With all that said, not only can Buchnevich significantly help the Rangers on the ice – by adjusting quickly to the rigours of the NHL – but he can help Alain Vigneault and the perceived notion that he is a veteran-favouring coach who often ignores developing younger players for immediate gains.
By now, anyone reading this site is painfully aware that the Rangers were embarrassed at the Garden last night, 5-0 by the Penguins and now stand on the brink of elimination. Combing various recaps, Twitter, the comments section, etc., has given me a (somewhat frightening) glimpse into the current psyche of the Ranger fan community.
In seeking out a topic for this post, once the dust settled, I found myself coming up empty. I really enjoy writing “thoughts” posts, but I don’t think I could really organize my thoughts in a way that would make for worthwhile reading. I feel like it would just read like a laundry list of complaints.
Instead, I think I’m just going to write, and see what comes out of my brain that is Ranger-related and see how that goes. Work for everybody? Good.
I’m not a pessimist, in fact I am usually quite the (complete) opposite but here’s a grim statement for all you Rangers fans out there: barring a remarkable turnaround in performance, momentum and decision making the Rangers will be enjoying the offseason in about ten days time.
Here’s another pretty bold statement for you: this season Henrik Lundqvist has saved Alain Vigneault his job. At first glance Lundqvist’s numbers are not their usual Vezina standard until you dig a bit deeper and see what incredible numbers he’s actually put up against the quality of shots he’s facing. Lundqvist has never had it harder and yet has never been more important to the Rangers success.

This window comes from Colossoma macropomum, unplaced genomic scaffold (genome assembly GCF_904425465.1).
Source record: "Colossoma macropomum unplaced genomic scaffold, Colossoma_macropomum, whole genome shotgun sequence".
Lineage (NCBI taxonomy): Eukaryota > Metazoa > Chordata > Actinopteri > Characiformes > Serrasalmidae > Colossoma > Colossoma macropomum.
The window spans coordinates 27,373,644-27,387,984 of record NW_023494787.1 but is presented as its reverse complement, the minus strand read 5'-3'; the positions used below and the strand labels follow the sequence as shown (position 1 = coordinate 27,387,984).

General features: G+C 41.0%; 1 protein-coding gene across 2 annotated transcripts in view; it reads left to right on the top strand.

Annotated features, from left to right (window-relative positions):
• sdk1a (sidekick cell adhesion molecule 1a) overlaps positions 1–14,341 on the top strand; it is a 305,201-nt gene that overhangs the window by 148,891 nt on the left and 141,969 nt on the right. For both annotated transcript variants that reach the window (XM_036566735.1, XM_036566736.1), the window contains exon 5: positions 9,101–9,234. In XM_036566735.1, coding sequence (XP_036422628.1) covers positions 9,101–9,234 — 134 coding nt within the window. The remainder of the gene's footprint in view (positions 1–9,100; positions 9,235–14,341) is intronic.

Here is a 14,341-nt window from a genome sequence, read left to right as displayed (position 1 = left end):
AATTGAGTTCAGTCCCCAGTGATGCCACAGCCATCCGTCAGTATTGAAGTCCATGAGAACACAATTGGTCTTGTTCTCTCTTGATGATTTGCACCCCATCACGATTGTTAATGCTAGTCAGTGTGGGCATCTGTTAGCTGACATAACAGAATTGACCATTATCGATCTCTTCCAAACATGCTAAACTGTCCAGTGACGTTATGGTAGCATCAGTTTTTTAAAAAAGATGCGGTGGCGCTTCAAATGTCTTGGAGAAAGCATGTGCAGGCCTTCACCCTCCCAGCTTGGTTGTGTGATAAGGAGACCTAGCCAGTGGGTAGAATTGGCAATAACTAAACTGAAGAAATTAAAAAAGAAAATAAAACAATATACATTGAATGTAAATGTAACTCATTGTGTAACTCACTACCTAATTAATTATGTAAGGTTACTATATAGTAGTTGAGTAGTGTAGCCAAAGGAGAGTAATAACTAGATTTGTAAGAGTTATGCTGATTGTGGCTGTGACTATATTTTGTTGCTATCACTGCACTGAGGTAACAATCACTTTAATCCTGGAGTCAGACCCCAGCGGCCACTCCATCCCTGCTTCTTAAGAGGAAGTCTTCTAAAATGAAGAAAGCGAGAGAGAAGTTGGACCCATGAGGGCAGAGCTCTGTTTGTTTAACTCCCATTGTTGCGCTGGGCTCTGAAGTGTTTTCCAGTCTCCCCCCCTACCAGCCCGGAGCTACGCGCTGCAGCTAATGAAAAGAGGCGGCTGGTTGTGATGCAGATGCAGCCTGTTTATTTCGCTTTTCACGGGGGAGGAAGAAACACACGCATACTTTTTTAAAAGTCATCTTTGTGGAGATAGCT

Could the Rangers be a contender without Rick Nash on their roster? If you think the answer to that question is yes, then you may have come to a similar conclusion about what the Rangers should do with Rick Nash as I did. Let me qualify this by stating I am a huge Rick Nash fan.
I’m a proud owner of a blue #61 jersey, a signed Nash puck and have followed his career since he emerged as a major prospect for the OHL London Knights. However, after this season comes to an end – and regardless of how it ends – it may be in the Rangers’ best interests to move Nash and the final two years of his $7.8m/year contract.
At some point your best players need to be just that. At some point, the forward you pay $7.8m a year to score goals needs to score goals. At some point, hustle, a defensive conscience and ‘driving possession’ isn’t enough. Nash needs to produce on the ice.